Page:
Pluto: Get current notebook file path


I would like to get the filepath for the current Pluto notebook.
Is there a way to get this information?



My purpose is to write a SaveAsIpynb function that would keep a Jupyter notebook copy of the current Pluto notebook.

You can get the folder that the notebook is in with @__DIR__(), and you can get files in that directory with readdir, but I don’t know how to get the name of the notebook directly.

You can use the @__FILE__ macro and remove the trailing characters after the #==#<...>. By doing something like:

notebookpath() = replace(@__FILE__, r"#==#.*" => "")

Thanks both!
I also found pathof and splitdir to help.
It is not yet clear how I will do it.
I’ll come back if I am stuck!

Just tested.
In a Jupyter notebook, @FILE returns “In[12]” , the cell in the notebook.

In Pluto it rerturn something like:
“C:\Users\myPC\Pluto notebooks\myPackage\examples\Pluto\example.jl#==#06f9b601-36bf-440d-812f-a858b101fb2a”

So, for Pluto this would be enough, but not for Jupyter!
I hope there is a way to have that working for both Jupyet and Pluto.
I want to have this code inside the package.



This is an old unsolved issue for jupyter notebooks.

Hello Pangoraw

I just realised that @FILE returns the path of the file where the macro is used.
Actually, I need the path of the notebook (Pluto), but the macro will be in a package used by the notebook.
Is there a way to find the path of the topmost “caller”, in a sense ?



I think the only way you could have knowledge about the caller scope is by using a macro.

Quoting the Julia documentation:

In addition to the given argument list, every macro is passed extra arguments named __source__ and __module__ .

The argument __source__ provides information (in the form of a LineNumberNode object) about the parser location of the @ sign from the macro invocation. This allows macros to include better error diagnostic information, and is commonly used by logging, string-parser macros, and docs, for example, as well as to implement the @__LINE__ , @__FILE__ , and @__DIR__ macros.

The location information can be accessed by referencing __source__.line and __source__.file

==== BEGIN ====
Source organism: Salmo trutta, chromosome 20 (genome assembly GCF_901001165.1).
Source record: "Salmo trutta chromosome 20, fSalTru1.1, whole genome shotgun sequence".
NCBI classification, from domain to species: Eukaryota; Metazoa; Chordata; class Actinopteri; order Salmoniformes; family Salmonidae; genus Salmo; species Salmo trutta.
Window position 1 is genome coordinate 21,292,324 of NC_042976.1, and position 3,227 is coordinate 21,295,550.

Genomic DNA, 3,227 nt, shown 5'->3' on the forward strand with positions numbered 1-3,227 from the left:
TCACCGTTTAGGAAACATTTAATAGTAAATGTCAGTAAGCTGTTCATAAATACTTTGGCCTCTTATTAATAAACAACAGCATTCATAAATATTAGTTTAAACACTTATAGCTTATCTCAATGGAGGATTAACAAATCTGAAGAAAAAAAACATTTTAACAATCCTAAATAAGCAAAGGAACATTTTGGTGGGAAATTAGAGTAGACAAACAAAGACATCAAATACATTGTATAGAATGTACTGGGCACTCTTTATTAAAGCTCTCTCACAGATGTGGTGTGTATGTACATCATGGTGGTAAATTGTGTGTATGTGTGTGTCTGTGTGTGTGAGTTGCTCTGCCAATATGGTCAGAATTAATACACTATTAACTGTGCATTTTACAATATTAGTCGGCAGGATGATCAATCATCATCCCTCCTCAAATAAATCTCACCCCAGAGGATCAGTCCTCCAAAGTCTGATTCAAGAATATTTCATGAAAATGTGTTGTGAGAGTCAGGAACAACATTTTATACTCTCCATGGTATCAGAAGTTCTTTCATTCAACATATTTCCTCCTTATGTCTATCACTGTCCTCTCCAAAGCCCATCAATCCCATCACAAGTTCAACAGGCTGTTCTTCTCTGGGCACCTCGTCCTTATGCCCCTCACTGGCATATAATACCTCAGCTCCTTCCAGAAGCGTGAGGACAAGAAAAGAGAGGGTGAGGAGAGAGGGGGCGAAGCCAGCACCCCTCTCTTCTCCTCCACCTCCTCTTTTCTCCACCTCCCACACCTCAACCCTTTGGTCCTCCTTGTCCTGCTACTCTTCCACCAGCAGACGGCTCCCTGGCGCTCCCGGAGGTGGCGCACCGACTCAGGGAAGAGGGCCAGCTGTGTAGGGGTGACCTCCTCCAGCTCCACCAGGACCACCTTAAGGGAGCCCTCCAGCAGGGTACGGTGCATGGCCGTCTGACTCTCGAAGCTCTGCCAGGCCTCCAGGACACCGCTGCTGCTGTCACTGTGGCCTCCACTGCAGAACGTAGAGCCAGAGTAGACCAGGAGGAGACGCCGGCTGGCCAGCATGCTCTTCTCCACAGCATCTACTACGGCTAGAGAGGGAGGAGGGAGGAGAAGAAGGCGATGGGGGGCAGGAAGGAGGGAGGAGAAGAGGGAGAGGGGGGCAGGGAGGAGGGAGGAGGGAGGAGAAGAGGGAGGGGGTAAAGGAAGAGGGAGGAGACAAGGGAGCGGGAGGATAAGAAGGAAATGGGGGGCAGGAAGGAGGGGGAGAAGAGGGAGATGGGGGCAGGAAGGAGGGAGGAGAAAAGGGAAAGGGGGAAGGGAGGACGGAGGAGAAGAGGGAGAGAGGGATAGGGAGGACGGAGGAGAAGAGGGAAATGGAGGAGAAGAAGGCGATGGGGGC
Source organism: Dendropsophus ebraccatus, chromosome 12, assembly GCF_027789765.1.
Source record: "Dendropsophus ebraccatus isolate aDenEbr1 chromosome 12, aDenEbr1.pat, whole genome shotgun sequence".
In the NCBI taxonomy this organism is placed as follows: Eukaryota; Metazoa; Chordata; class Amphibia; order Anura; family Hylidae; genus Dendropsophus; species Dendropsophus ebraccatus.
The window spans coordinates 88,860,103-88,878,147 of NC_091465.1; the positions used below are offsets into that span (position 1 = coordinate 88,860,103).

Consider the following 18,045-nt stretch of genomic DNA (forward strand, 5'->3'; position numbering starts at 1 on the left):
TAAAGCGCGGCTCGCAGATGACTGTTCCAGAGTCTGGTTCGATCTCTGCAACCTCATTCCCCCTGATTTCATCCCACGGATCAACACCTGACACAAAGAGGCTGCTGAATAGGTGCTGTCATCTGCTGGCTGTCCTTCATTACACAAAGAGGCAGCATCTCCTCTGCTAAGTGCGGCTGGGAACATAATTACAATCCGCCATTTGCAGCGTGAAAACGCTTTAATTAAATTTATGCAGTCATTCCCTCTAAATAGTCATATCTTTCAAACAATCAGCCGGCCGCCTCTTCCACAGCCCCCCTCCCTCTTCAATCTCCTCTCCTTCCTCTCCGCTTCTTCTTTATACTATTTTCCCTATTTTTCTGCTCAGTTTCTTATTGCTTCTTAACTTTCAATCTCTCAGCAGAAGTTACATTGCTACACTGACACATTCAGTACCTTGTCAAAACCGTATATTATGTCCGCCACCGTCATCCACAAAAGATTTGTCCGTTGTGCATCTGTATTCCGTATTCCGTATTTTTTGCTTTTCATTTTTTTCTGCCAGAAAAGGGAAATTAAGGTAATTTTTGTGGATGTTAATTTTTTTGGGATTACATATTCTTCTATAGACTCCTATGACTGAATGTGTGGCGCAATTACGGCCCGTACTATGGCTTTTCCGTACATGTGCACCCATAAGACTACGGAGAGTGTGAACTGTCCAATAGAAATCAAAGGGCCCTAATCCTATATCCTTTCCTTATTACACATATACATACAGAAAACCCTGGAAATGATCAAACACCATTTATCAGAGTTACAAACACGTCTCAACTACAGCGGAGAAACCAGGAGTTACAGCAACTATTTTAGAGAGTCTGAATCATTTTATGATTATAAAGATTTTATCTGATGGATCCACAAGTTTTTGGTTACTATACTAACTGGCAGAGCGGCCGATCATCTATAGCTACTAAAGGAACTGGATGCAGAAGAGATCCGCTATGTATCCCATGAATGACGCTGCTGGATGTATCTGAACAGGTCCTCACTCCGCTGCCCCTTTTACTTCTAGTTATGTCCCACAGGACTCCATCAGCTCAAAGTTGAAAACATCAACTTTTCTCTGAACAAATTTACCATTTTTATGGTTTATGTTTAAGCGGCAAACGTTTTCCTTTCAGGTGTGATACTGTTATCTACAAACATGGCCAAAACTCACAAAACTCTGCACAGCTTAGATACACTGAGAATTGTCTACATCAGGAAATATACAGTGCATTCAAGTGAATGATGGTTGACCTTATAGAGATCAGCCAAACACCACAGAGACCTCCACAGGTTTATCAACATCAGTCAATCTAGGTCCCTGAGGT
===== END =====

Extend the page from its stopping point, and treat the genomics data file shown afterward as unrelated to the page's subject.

So you could do something like this:

macro export_to_jupyter(...)
  notebook_name = __source__.file
  return quote
    ... # code using $notebook_name

Thanks Pangoraw!

A one liner to wrap my function and that’s is, thanks to you:

macro toJupiter()

Now I can convert a Pluto nb to Jupyter without thinking.

From Jupyter to Pluto it will not work, because I do not get the path, I get the cell instead.
But that’s less important for me.



1 Like

that does not seem to be the case anymore. how can i get the pwd from which I started the julia session that called

It’s not this directory:

I tried something like this

julia> Pluto.Configuration.Options(server=Pluto.Configuration.ServerOptions(root_url = pwd()))
Pluto.Configuration.Options(Pluto.Configuration.ServerOptions("/Users/florian.oswald/.julia/pluto_notebooks", "", nothing, true, false, true, "/Users/florian.oswald/git/ClimateNotebooks/notebooks/", false, false, 0.4, false, nothing, false, 0.0), Pluto.Configuration.SecurityOptions(true, true), Pluto.Configuration.EvaluationOptions(true, true, false), Pluto.Configuration.CompilerOptions(nothing, nothing, nothing, nothing, nothing, "no", "no", 2))

julia> = pwd())))
ERROR: AssertionError: endswith(session.options.server.root_url, "/")

This discussion is about getting the file path to the actual notebook file. Since each notebook runs in a different Julia process, they each get their own pwd(). You can use an environment variable to get the working directory of the Pluto process:

julia> withenv("PLUTO_ROOT_DIR" => pwd()) do
  # launch Pluto with PLUTO_ROOT_DIR in the env

and then in the notebook you can get it with ENV["PLUTO_ROOT_DIR"]. Also note that root_url refers to the url of the Pluto webserver and is not related to the directory in which the draft notebooks are created.

Great thanks! That’s what I need. I could not make this work with the advised solution of using Base.current_project() because it would always look for a project at ~. When trying to use a local project file that is shared with a local package.